The vast marine area in Southeast Asia known as the Coral Triangle stretches from the waters of Indonesia northward to the Philippines. It is considered a hub of marine biodiversity and is home to over three-quarters of all coral species. However, the US-based National Oceanic and Atmospheric Administration's (NOAA) Coral Reef Watch is reporting some of the worst bleaching ever seen in the region, following seven months this year of continuous record high temperatures on both land and sea.
The bleaching process, which arises from global warming-related higher temperatures as well as increased acidification due to the water’s absorption of CO2, results in expanses of lifeless white coral structures.
This not only endangers a wide range of fish and other marine life who make their homes in the reefs, it ultimately affects the health of the ocean.
Widespread bleaching has also been reported in the Philippines, Sri Lanka, Thailand, Malaysia, as well as many parts of Indonesia, where damage off the coast of Aceh was described by the US-based Wildlife Conservation Society as “one of the most rapid and severe coral mortality events ever recorded.”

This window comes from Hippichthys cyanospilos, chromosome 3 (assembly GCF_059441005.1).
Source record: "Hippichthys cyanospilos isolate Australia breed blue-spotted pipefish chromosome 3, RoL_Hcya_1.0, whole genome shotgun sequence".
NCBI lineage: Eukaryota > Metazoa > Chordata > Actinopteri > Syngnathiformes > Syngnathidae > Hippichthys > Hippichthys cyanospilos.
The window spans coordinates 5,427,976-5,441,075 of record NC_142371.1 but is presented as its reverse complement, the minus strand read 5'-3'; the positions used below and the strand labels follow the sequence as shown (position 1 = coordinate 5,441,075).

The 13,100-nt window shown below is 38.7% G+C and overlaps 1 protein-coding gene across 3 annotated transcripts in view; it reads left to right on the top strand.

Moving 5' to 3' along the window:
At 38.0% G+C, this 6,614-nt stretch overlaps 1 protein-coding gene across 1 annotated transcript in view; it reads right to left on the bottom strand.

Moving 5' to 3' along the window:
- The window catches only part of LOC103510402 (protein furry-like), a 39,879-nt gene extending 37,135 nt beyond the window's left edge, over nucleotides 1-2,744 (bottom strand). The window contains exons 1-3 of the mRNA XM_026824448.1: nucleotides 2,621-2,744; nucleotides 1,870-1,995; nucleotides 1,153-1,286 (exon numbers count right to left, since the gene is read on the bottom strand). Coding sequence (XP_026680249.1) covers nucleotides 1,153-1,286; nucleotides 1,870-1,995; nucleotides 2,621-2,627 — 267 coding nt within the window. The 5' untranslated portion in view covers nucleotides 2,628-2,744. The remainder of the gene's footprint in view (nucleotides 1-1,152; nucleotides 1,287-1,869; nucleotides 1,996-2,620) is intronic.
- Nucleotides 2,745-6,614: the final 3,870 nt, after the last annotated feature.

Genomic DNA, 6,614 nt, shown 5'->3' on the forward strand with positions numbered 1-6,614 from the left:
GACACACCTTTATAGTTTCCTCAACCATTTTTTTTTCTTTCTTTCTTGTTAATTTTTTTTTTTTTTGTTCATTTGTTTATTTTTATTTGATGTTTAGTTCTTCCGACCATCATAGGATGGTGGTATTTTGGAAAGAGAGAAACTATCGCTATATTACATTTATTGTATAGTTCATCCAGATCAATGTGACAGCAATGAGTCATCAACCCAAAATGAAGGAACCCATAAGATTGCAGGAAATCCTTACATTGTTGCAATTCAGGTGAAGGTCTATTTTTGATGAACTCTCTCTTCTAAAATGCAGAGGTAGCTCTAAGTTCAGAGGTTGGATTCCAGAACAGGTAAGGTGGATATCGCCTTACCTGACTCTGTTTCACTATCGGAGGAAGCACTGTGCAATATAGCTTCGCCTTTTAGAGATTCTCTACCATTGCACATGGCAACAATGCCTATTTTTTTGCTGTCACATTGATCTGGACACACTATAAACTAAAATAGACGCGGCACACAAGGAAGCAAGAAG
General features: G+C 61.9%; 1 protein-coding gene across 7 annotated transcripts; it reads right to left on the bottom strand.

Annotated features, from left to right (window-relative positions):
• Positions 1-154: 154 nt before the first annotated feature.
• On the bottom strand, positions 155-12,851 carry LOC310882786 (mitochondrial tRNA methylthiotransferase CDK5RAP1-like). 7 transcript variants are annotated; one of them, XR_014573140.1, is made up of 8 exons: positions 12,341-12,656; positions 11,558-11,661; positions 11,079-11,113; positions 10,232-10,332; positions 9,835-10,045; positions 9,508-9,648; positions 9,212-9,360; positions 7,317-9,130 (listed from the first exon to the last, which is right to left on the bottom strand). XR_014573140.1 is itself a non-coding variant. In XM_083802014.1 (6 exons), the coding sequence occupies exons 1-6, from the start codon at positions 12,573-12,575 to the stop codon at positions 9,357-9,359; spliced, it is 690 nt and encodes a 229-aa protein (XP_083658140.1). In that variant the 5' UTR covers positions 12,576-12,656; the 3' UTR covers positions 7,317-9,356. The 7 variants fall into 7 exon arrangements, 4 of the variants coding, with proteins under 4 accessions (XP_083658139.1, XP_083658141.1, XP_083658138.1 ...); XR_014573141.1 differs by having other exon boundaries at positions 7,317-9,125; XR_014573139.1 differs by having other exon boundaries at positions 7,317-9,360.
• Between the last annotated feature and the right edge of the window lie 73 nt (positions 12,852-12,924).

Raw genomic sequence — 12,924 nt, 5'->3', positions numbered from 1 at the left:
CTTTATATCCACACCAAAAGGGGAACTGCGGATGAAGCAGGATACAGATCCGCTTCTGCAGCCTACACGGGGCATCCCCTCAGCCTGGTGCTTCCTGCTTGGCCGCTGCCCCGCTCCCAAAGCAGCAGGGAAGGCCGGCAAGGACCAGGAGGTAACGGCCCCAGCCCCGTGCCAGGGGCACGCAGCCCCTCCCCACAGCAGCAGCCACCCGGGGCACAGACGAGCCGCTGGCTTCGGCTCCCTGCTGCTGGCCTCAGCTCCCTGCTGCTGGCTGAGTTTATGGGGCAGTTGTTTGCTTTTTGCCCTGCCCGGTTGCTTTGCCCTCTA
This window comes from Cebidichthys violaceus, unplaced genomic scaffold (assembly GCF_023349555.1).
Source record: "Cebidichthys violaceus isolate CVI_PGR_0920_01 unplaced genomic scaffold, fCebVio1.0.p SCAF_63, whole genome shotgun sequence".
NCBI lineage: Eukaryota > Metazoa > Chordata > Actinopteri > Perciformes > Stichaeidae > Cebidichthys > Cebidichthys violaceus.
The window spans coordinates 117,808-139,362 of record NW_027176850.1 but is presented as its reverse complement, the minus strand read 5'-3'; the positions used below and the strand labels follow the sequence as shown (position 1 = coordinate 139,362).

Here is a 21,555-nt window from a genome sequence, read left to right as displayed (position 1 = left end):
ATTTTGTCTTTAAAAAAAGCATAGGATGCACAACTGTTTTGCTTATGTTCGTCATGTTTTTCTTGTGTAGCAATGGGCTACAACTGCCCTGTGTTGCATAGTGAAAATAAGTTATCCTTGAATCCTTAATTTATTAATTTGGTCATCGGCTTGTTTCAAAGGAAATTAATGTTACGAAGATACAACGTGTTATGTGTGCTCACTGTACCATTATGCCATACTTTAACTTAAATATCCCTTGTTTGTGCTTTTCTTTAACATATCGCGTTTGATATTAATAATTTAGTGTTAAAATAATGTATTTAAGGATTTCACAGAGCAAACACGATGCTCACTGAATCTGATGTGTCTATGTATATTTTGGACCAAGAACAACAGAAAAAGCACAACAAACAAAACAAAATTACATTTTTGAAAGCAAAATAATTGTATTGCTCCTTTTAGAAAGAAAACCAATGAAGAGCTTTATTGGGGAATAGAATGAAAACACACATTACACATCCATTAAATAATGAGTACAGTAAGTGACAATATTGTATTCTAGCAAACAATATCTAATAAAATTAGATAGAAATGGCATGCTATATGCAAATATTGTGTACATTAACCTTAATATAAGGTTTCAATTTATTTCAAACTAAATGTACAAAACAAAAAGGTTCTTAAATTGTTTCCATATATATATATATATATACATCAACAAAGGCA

One international team of scientists studying the process there found that 80% of some species had collapsed since an initial assessment conducted just a few months ago in May.
Meanwhile, scientists fear that another area soon to be affected is the Caribbean, where sea temperatures have been above average since January.
National Oceanic and Atmospheric Administration and other international researchers, we appreciate your diligent observations of the endangerment to the world’s vital coral reefs.
As we realize the true perils of global warming from such evidence as this, may we swiftly striveto protect the balance of life for the benefit of all beings.
During a November 2008 interview on for Ireland’s East Coast Radio FM, Supreme Master Ching Hai addressed this disturbing trend, while highlighting the action needed to safeguard the coral reefs and our oceans.